As I put up our Christmas tree at the start of this month, I found myself getting emotional.
In general, I’m a very emotional person and my hormones often run riot, causing me to cry at the drop of a [Santa] hat, but I wanted to talk a little about this specific instance of emotional-ness.
Christmas can be a difficult time for a lot of people, for a lot of complex – and, often, interconnected – reasons. There’s the ‘winter blues’ brought on by a lack of sunlight/vitamin D. A lot of people are overworked. There’s a lot of social pressure to buy the best gifts and go to ALL OF THE THINGS, and have mountains of time to devote to friends and family. And cooking! The list could go on, but I’ll stop it there because I’m starting to stress myself out just thinking about it. The point is, alongside all of the Christmas cheer and happier things of the season, there are also some rough parts.
As I was decorating our tree, I started to think back to the Christmases of my childhood. Which were… let’s just say, not so good. I thought about the general feeling of stress and aggravation that went along with those holidays, as well as specific unpleasant seasonal memories.
I’m not going to go into those here (saving them up for the memoir I’ll one day write! lol), but I will share this:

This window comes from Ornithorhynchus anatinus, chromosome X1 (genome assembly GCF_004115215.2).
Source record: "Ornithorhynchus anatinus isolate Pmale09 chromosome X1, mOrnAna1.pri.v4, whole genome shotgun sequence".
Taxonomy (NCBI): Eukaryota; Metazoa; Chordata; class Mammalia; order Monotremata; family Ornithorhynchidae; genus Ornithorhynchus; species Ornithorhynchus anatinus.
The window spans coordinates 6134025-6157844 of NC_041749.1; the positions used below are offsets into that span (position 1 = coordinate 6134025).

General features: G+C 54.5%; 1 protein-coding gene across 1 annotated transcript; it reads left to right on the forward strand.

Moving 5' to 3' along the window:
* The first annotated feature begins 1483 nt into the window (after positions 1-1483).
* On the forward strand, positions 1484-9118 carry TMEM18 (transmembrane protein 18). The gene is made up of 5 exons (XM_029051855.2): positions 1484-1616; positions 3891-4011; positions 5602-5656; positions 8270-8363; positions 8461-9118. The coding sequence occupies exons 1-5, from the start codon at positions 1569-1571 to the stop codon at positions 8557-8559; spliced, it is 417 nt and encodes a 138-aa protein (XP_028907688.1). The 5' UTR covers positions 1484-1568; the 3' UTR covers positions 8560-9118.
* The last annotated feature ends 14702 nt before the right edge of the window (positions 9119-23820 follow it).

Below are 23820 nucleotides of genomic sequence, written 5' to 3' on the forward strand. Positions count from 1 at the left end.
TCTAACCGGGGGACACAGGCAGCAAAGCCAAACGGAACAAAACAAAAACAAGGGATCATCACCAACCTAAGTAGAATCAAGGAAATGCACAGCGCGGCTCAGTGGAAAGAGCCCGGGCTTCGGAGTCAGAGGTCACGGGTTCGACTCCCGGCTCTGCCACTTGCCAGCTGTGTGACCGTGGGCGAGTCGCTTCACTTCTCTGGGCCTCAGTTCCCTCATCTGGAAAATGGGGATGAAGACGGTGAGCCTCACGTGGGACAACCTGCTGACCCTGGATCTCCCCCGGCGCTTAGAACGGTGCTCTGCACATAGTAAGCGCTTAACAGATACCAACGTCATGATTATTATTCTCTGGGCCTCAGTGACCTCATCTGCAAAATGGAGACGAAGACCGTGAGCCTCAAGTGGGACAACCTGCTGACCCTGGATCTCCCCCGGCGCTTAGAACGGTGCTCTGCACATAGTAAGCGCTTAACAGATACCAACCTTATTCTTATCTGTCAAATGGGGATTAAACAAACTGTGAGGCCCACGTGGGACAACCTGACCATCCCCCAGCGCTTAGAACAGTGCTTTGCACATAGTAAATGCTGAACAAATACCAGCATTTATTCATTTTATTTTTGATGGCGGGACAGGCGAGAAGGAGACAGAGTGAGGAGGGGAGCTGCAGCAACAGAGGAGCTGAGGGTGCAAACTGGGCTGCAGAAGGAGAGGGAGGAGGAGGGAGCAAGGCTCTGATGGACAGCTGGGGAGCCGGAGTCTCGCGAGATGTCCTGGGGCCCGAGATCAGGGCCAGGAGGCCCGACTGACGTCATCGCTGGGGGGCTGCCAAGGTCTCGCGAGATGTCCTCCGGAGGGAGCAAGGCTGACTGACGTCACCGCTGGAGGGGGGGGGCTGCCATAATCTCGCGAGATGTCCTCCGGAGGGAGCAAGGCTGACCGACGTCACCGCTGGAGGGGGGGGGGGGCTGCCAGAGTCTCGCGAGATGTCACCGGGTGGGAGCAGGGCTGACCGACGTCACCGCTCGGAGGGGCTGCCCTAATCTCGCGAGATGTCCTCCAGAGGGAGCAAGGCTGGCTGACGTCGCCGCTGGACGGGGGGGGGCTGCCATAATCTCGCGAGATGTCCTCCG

My brother and I had a conversation, fifteen or maybe twenty years ago, about how we’d lost the magical feel for the time of year that we used to get as very young kids. We lamented this loss to our mother, who was confused. She’d apparently never experienced the magical feeling, to begin with, so she didn’t know what we were talking about.
That makes me so sad.
But, despite the sadness of that and the gloom of remembering it, I wasn’t just sad as I fiddled with lights and tinsel; I was grateful that those days were behind me, and overwhelmed with positive feelings for the Christmases I spend with my husband now.
I might never have the elusive magical, festive feeling of a five-year-old ever again, but I have something better. I have emotional security. I have physical safety. I have love.
To anyone reading this who is struggling right now, particularly with family… I’m sorry.
I wish for you the happiness I’ve now found, and share these thoughts in the hope that they will bring, well… hope. Life can get better. If thinking of the past, or even the present, is too painful, try and imagine a future where you’re free from the things (or people) currently dragging you down. Don’t give up, and you stand a real chance of getting to that point.
I’m worried that will come across as cheesy and insincere, but I mean it. I’m writing this because it’s what I wish my younger self would have been able to read, and take solace in.
Please, dear readers, stay safe this holiday season. Don’t let the muggles get you down x